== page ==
Feral: A feral cat is a cat who has either never had any contact with humans or her contact with humans has diminished over time. She is fearful of people and survives on her own outdoors. A feral cat is not likely to ever become a lap cat or enjoy living indoors.

Questions to consider:         

Q. Does the cat have an ear tip?

Ear tipping is the universal sign of a spayed or neutered feral cat.

Q. Does he have a collar and tags?

If yes, this would suggest that this is a stray cat belonging to an owner.

Q. What do you know about the cat?

Q. Have you seen the cat in your neighborhood before?

Q. When have you seen the cat, primarily during the day?

If yes, this would suggest this is as stray.  

Or are they out primary at night with occasional appearances during the day?

If yes, this would suggest that this is a feral cat.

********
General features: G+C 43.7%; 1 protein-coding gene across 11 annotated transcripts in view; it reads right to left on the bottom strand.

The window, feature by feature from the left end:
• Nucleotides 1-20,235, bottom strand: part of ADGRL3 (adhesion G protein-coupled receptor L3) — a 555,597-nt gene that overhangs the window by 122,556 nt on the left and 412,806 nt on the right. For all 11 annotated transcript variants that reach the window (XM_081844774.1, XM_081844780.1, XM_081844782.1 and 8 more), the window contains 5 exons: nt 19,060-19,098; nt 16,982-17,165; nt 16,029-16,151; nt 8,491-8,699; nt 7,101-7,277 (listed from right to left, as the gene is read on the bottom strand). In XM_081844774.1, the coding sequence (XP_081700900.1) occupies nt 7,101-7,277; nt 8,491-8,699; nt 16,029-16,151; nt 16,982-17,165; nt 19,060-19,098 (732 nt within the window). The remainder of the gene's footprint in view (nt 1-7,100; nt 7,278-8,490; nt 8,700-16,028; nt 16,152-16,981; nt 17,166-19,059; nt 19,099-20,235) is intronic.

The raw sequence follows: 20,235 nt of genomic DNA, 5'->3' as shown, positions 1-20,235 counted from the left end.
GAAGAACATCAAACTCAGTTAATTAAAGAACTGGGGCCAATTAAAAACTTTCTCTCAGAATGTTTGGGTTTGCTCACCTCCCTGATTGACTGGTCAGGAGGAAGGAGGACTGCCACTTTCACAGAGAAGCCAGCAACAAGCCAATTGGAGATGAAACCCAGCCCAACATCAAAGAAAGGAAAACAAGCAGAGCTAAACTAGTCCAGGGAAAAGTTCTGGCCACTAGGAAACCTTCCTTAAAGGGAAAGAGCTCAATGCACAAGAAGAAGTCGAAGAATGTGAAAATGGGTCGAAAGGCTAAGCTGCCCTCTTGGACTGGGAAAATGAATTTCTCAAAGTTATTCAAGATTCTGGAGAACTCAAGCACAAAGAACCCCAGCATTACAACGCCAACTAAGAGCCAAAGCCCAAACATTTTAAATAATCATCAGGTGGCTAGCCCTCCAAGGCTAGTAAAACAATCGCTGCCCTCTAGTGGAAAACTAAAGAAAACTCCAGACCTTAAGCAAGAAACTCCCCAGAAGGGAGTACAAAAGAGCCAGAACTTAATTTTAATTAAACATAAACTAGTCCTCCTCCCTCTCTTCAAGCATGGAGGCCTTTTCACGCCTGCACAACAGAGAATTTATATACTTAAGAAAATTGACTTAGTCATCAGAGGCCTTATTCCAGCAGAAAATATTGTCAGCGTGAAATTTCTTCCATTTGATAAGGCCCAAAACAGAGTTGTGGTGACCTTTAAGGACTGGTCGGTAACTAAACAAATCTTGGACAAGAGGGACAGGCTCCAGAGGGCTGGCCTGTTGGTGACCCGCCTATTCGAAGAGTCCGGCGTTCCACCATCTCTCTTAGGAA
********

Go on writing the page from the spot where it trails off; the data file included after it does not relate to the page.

Q. Are you or someone else in the neighborhood feeding the cat?

Q. What is the cat’s physical appearance like- dirty or disheveled?

If yes, this would suggest this is a stray. 

Or do they have a clean well-kept coat?

If yes, this would suggest this is a feral cat.

Q. What is the cat’s body language like?  Does the cat move like a house cat? (walking with their tail up- a sign of friendliness) Are they making eye contact?

If yes, this would suggest this is a stray.

Or are they crawling, crouching, staying low to the ground, and protecting the body with their tail? 

If yes, this would suggest this is a feral cat.

Q. Are they meowing or answering your voice?

If yes, this would suggest this is a stray cat.

If the cat is seemingly a stray cat

Best Plan of Action:

It’s best to leave the cat alone, letting them find their way home or allowing their owners to find them.

  • The national reclaim rate is 2-3% for cats in a shelter
  • Studies show that lost cats are much more likely to return home on their own versus being brought to a shelter
  • An outdoor cat who is sick or injured is likely in need of help